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How serious is the bombast from North Korea?

North Korea issued more heated rhetoric denouncing the annual US-South Korea military drills that started today.

North Korean leader Kim Jong-Un (C) visits a unit under the Command of the Korean People's Army 4th Corps stationed in the southwestern sector of North Korea, in this undated picture released by the North's KCNA in Pyongyang February 26.


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Thousands of South Korean and US troops opened annual war games today against the background of strident rhetoric from North Korea.

The verbal blasts from Pyongyang appeared considerably more inflammatory than usual, raising searching questions as to the nature and intentions of a regime now ostensibly led by the untested third-generation heir to the North's ruling dynasty.

US and Korean analysts worry about the meaning of the threats from North Korea as the country’s youthful new leader Kim Jong-un asserts his authority in increasingly strong terms. The critical question is whether the rhetoric is just a somewhat louder version of the denunciations regularly fired by North Korea during war games before the death of Mr. Kim’s father, Kim Jong-il in December.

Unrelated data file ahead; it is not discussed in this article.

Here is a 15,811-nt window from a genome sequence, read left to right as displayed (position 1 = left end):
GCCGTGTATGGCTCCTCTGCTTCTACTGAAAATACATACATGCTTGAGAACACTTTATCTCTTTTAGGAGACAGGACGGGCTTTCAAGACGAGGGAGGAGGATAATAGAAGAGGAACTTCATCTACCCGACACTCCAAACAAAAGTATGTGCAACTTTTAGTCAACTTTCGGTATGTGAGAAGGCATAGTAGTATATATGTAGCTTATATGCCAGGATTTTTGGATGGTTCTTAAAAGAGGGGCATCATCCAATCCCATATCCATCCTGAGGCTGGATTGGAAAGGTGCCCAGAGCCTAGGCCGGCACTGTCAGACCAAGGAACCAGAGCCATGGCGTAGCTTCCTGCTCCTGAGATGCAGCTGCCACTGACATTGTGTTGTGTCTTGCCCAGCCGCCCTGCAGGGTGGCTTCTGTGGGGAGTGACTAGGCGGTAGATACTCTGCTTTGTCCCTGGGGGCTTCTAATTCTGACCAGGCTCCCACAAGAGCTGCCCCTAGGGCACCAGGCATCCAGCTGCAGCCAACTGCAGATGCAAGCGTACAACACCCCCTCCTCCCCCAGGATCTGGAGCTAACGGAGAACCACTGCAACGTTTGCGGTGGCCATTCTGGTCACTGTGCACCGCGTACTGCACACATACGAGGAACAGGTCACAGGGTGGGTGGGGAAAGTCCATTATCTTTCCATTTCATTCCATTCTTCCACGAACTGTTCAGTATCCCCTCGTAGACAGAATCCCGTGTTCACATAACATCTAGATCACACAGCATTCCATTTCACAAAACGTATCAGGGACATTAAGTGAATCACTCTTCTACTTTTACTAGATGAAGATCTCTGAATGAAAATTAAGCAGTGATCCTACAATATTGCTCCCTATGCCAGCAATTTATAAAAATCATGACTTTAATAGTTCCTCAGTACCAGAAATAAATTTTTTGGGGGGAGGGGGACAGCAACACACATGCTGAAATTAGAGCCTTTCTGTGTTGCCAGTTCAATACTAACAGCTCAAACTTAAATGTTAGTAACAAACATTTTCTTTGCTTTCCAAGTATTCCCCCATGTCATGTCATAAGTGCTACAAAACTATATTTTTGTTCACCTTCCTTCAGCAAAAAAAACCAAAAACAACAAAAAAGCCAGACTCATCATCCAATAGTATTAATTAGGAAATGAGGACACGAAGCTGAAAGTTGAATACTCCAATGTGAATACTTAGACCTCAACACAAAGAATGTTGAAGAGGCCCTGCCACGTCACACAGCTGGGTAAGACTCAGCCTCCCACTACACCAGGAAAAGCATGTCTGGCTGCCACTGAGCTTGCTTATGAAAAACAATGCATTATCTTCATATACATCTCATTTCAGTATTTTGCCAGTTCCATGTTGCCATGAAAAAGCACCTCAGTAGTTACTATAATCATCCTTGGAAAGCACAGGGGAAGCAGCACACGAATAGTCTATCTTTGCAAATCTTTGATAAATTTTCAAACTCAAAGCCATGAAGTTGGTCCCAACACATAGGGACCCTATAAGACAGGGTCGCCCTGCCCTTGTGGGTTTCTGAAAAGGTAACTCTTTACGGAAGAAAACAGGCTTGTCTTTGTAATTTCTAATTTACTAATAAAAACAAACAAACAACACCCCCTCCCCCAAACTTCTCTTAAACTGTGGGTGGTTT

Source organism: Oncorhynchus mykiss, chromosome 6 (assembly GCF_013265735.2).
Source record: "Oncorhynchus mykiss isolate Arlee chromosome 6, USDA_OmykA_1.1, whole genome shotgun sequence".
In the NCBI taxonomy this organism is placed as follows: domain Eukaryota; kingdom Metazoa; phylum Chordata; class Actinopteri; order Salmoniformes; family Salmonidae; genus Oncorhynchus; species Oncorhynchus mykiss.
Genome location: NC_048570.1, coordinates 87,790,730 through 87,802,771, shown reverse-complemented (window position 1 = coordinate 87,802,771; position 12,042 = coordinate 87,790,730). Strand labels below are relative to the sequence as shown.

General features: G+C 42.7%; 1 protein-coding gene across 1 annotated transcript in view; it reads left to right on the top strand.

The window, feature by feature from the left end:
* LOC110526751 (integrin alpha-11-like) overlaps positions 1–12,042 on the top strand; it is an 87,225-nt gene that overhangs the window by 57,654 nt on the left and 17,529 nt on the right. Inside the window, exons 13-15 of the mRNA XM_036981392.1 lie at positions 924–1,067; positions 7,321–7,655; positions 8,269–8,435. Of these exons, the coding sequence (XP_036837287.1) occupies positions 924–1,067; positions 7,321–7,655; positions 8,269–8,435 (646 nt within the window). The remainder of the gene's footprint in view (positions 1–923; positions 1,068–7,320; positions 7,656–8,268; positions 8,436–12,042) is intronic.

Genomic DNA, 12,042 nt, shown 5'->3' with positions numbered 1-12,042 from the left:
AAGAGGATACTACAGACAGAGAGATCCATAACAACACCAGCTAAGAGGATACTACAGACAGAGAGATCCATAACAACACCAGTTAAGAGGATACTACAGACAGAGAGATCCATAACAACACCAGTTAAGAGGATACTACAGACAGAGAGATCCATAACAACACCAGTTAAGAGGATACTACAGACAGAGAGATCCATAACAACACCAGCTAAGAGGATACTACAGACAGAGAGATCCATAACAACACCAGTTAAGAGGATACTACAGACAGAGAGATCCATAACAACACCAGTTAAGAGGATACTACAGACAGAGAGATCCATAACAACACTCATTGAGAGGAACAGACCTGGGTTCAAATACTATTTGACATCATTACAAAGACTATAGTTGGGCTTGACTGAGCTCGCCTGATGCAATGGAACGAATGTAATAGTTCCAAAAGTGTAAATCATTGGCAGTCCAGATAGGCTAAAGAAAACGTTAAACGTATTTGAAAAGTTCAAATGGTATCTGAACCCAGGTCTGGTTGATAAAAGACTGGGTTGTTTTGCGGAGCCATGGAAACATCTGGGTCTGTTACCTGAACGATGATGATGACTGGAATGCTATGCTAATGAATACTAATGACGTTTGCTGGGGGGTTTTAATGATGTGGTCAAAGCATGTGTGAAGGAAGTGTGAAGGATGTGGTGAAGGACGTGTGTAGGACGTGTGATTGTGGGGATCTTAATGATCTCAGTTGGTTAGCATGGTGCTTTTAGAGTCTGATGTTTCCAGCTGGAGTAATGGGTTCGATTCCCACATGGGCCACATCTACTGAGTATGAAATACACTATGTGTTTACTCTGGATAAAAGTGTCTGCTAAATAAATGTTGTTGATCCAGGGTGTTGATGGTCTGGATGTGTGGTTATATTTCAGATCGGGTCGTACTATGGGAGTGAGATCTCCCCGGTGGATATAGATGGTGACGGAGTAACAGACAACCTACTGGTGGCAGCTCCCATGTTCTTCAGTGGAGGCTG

“We don't know if Kim Jong-un plays by the same playbook or by something wholly different given his lack of experience and the need to legitimize himself as a ‘strong’ leader,” says Victor Cha, who directed Asian affairs for the National Security Council during the presidency of George W. Bush.

Dr. Cha says he's watching “with greater apprehension any negative rhetoric coming out of the North. Before, we could chalk it up to typical North Korean tactics.”


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